After posting just last Friday about leucistic birds, I started wondering why I haven't seen as many birds with the genetic condition (recessive gene) around here as I used to when I lived in the foothills. Here I had only seen the common grackle with the "salt-and-pepper" head, and two very pale cinnamon female house sparrows. Out west, I regularly had color-challenged gray-crowned rosy finches, common redpolls, and one year a rose-breasted grosbeak. So, I was thinking about this yesterday as I was posting for OSI, and I happened to look up from my computer toward the bird feeder when, and I kid you not, a totally leucistic bird landed in a mixed group of starlings, cowbirds, red-wings, sparrows etc. I jumped up and grabbed the camera, knocking over papers and scattering startled cats in all directions, but I got him!
These shots were taken through the window with only the little 3X zoom, but I think you'll be able to see the faint light beige head and neck that make it a leucistic brown-headed cowbird male (it was clearer with binoculars). The other birds nipped and jostled him, but then, they all were doing that with each other, so I don't think he was being singled out. He was there for about a minute, and I haven't seen him back yet. But I'm watching!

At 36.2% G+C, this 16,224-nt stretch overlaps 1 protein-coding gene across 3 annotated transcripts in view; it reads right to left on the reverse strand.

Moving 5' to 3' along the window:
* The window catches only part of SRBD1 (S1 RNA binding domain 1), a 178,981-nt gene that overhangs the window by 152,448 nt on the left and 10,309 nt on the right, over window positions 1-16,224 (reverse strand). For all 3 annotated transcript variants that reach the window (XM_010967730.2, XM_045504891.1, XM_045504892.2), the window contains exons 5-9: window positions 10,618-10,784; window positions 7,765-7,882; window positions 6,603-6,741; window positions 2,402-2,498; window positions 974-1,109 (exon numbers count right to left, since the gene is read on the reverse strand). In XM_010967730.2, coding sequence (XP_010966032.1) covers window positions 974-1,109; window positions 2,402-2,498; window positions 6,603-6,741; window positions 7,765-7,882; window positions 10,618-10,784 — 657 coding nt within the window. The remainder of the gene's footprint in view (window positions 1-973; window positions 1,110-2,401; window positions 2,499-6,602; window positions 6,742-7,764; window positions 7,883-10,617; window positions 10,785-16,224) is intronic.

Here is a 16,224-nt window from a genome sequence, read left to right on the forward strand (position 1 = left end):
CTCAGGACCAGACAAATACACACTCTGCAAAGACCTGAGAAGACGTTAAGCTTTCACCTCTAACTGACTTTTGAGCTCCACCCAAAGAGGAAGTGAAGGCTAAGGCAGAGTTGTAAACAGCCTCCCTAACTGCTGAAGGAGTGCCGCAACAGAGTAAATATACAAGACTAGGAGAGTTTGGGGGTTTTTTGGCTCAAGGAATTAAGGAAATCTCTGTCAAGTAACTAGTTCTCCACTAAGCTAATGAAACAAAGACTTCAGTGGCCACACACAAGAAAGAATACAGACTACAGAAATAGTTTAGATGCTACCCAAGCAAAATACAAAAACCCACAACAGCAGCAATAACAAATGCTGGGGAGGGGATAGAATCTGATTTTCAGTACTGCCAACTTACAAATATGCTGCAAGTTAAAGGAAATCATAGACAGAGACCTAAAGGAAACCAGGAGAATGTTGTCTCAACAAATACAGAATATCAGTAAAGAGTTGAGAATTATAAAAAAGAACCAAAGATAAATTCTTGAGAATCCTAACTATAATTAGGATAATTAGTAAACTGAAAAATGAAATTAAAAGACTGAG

The Cloud Messenger (Meghadūta) is a lyric poem by the respected Indian poet, Kālidāsa. The poem centers around a yaksa in exile. Longing for his beloved, waiting for him on a Himalayan mountain, he asks a cloud to take a message to her. The sights he tells the cloud it will see on its way make up most of the poem.
The idea of recording observations appeals to me. I thought The Cloud Messenger was the perfect title for a blog about the journey that we all make as we move through our days.
I'm a baby boomer who grew up dancing in the streets of Detroit during the classic Motown years, lived beside the Rocky Mountains for many years, now retired and living (and writing full time) in S. Ontario. I have one blog for rock 'n' roll oldies, and one for nature, poetry and life along the Lake.